Rare Earths: Worldwide Markets, Applications, Technologies
Total worldwide production of rare earths will reach 91,325 million tonnes in 2007.
Asia, excluding Japan, will have the fastest average annual growth rate (AAGR) of 4.8%.
Future strong growth for rare earths will be for rechargeable batteries, medical applications, sensors and dental/surgical lasers.
Magnetic refrigeration also will emerge as a commercial market.
Rare earths offer unique physical and chemical properties that allow the synthesis or fabrication of materials and products that would not otherwise be possible. Because of this, rare earths are used in a variety of applications. A small yet strategic global market, rare earths are a critical and essential element in advanced technologies such as catalysis, batteries, fuel cells, sensors, optics and superconductor/permanent magnets. Other applications are well established and include magnets, ceramics, glass additives and polishing agents, and metal alloys.
The present state of the rare earth industry is changing. A global recession particularly affected electronics end-use markets for rare earths, and led to diminished demand. At the same time, new entrants and expansions by existing producers resulted in additional capacity at the mine, processing and product levels. This led to lower operating rates for many producers, a more competitive market, and pricing pressures. These drivers will continue.
In the long term, the use of rare earths will recover and expand as a result of technological advancements in the area of new methods for producing rare earth products, as well as in evaluating rare earth materials for various applications. With rapid changes in the industry structure and in the accelerated rise of new, expanding applications, this technology/marketing report's unified view of materials and applications is needed.
BCC provides a detailed and comprehensive study of the worldwide market for rare earth products and technologies and potential opportunities in the future. The report includes a thorough coverage of the underlying economic issues driving the rare earth , as well as assessments of new and potential technologies, products and services that companies are developing. Social, political and regulatory issues also are covered. The analysis also provides realistic market data and forecasts for worldwide rare earth products demand.
SCOPE OF STUDY
This report covers:
- The present status of, and future prospects for, worldwide rare earth products and technologies
- Diverse applications, e.g., catalysts, magnets, metallurgy, glass and ceramics, electronics, etc.
- Five year forecasts for rare earths and applications, plus product and market opportunities
- Corporate strategies, technologies and the means for providing product offerings
- Critical social, political, regulatory and economic issues
- Rare earth industry structure and companies and their competitive positions/options, etc.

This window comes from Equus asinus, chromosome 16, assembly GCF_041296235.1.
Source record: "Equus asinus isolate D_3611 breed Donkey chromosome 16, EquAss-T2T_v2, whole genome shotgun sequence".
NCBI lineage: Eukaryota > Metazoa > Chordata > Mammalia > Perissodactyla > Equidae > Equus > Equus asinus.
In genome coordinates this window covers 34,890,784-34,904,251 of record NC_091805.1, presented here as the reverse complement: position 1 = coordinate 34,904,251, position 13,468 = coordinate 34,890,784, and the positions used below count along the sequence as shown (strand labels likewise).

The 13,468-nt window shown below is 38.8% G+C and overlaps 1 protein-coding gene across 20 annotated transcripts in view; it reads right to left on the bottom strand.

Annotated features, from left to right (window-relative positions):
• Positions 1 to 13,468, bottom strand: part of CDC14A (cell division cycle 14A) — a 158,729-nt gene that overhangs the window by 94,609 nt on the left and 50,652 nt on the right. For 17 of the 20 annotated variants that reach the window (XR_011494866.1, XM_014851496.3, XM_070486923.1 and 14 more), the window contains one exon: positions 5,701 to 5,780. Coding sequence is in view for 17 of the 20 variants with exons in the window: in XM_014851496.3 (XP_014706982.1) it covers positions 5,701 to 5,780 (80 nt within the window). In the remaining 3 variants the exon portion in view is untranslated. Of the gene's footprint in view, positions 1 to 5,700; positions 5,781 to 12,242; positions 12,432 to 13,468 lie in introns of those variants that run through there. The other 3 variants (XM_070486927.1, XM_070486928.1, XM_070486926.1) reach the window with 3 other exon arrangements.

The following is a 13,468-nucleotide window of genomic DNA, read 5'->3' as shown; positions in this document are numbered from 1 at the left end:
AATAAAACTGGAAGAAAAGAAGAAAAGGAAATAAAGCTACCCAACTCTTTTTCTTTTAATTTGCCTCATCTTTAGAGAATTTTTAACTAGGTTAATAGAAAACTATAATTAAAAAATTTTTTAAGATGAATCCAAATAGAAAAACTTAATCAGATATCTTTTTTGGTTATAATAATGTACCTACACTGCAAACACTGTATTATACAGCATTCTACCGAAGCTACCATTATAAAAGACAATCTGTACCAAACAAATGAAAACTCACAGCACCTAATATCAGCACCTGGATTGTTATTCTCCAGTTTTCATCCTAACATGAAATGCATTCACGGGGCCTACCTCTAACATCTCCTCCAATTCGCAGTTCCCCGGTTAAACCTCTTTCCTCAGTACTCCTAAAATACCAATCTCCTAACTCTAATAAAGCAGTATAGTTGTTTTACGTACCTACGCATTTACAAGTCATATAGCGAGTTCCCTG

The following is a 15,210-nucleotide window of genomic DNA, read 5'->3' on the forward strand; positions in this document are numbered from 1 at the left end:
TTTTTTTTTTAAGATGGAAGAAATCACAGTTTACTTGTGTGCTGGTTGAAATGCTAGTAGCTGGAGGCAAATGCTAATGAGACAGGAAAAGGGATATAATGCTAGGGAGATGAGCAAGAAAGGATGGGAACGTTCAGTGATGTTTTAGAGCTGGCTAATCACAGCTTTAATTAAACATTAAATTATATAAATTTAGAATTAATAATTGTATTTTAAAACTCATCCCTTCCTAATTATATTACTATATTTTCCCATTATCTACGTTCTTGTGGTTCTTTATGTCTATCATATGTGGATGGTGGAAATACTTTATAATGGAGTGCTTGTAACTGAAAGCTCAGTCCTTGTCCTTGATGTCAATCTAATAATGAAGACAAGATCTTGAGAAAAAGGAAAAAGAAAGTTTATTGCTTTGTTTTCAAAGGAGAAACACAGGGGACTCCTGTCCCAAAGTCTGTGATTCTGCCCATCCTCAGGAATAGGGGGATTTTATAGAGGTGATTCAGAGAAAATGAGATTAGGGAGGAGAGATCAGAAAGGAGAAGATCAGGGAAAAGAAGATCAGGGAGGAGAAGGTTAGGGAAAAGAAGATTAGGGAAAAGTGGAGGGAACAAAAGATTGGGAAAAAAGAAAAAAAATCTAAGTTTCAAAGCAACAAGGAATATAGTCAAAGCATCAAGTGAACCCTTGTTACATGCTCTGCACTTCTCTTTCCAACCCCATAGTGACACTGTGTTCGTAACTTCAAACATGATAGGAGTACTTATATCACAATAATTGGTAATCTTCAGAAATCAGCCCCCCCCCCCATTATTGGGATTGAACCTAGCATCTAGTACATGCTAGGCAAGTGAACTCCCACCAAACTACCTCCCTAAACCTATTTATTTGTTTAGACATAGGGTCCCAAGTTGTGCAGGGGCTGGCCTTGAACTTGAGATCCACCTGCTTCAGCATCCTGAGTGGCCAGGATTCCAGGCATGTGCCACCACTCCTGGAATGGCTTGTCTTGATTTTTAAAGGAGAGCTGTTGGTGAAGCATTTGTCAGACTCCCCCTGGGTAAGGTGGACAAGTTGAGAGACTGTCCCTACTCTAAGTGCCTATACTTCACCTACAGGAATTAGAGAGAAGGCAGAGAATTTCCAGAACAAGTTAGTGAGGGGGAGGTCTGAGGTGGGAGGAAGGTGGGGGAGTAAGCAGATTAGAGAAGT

The research methodology was qualitative in nature and employed a triangulation approach, which aids validity. Initially, a comprehensive and exhaustive search of the literature on rare earths was conducted. These secondary sources included chemical and mining journals and related books, trade literature, marketing literature, other product/promotional literature, annual reports, security analyst reports, and other publications. A patent search and analysis was also conducted.
In a second phase, a series of semi-structured interviews were conducted with marketing executives, engineers, unit managers, design engineers, and other personnel at the rare earth material and product companies. Other sources included academics, technology suppliers, technical experts, trade association officials, government officials, and consulting companies. These were a rich source of data. BCC wishes to thank those companies, government agencies, and university researchers who contributed information for this report. When appropriate, information from previously published sources is identified to allow a more detailed examination by clients. Subsequent analysis of the documents and interview notes was iterative. Most current and potential market assessments are based on a 'common understanding' as derived from the above research methodology. That is, it reflects a consensus scenario that assumes no unanticipated technological advances or unexpected legislation.
In terms of market value, the leading rare earth end use is for high power permanent magnets. In 1999, $1.2 billion worth of rare earth-containing magnets will be sold. These magnets included 25,300 tons of rare earth materials (based on rare earth oxide content). Under an optimistic market scenario, this could grow to more than $2 billion over the next 10 years.
In terms of tonnage, the leading rare earth application is for catalysts, including gasoline cracking catalysts and air pollution abatement catalysts. In 1999, this represents a 30,000-ton market. This market is stable, and little growth is likely.
The fastest-growing market could be for rare earth-containing room temperature superconductors. From a commercial market of essentially zero, the rare earth-containing superconductor market in 1999 should be on the order of $25 million. Over the next 5 years, under an optimistic scenario, this could grow to a $200 million market. By 2009, $0.5 billion worth of rare earth-containing superconductors could be sold. In terms of tonnage, this could mean a 200-ton market within the 10-year scope of this report.